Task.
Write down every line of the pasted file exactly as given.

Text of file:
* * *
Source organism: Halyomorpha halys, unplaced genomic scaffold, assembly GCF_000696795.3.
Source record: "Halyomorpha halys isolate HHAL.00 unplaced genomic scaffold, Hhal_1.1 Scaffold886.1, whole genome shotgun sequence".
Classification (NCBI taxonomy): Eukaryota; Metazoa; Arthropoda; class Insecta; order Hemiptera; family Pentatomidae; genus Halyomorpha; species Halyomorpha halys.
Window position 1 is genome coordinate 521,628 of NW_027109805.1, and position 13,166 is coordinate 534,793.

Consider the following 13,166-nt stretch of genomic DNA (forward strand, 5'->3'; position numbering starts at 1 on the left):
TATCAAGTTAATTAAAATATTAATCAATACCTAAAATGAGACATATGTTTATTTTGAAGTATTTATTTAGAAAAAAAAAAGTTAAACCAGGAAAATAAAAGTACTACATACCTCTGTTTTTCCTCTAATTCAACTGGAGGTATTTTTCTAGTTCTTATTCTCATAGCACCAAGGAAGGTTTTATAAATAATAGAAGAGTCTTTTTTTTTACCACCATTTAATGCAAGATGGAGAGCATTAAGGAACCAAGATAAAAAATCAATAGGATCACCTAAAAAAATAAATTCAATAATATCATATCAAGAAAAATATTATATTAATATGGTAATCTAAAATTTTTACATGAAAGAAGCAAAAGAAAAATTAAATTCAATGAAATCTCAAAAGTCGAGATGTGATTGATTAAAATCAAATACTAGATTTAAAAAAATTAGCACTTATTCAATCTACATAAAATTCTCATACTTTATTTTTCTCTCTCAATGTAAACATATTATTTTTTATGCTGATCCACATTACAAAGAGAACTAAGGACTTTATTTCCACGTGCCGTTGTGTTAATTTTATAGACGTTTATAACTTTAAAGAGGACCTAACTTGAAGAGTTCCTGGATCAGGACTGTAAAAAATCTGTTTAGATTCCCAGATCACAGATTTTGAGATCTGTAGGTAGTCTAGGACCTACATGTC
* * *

Source organism: Halyomorpha halys, unplaced genomic scaffold, assembly GCF_000696795.3.
Source record: "Halyomorpha halys isolate HHAL.00 unplaced genomic scaffold, Hhal_1.1 Scaffold886.1, whole genome shotgun sequence".
Classification (NCBI taxonomy): Eukaryota; Metazoa; Arthropoda; class Insecta; order Hemiptera; family Pentatomidae; genus Halyomorpha; species Halyomorpha halys.
Window position 1 is genome coordinate 521,628 of NW_027109805.1, and position 13,166 is coordinate 534,793.

Consider the following 13,166-nt stretch of genomic DNA (forward strand, 5'->3'; position numbering starts at 1 on the left):
TATCAAGTTAATTAAAATATTAATCAATACCTAAAATGAGACATATGTTTATTTTGAAGTATTTATTTAGAAAAAAAAAAGTTAAACCAGGAAAATAAAAGTACTACATACCTCTGTTTTTCCTCTAATTCAACTGGAGGTATTTTTCTAGTTCTTATTCTCATAGCACCAAGGAAGGTTTTATAAATAATAGAAGAGTCTTTTTTTTTACCACCATTTAATGCAAGATGGAGAGCATTAAGGAACCAAGATAAAAAATCAATAGGATCACCTAAAAAAATAAATTCAATAATATCATATCAAGAAAAATATTATATTAATATGGTAATCTAAAATTTTTACATGAAAGAAGCAAAAGAAAAATTAAATTCAATGAAATCTCAAAAGTCGAGATGTGATTGATTAAAATCAAATACTAGATTTAAAAAAATTAGCACTTATTCAATCTACATAAAATTCTCATACTTTATTTTTCTCTCTCAATGTAAACATATTATTTTTTATGCTGATCCACATTACAAAGAGAACTAAGGACTTTATTTCCACGTGCCGTTGTGTTAATTTTATAGACGTTTATAACTTTAAAGAGGACCTAACTTGAAGAGTTCCTGGATCAGGACTGTAAAAAATCTGTTTAGATTCCCAGATCACAGATTTTGAGATCTGTAGGTAGTCTAGGACCTACATGTC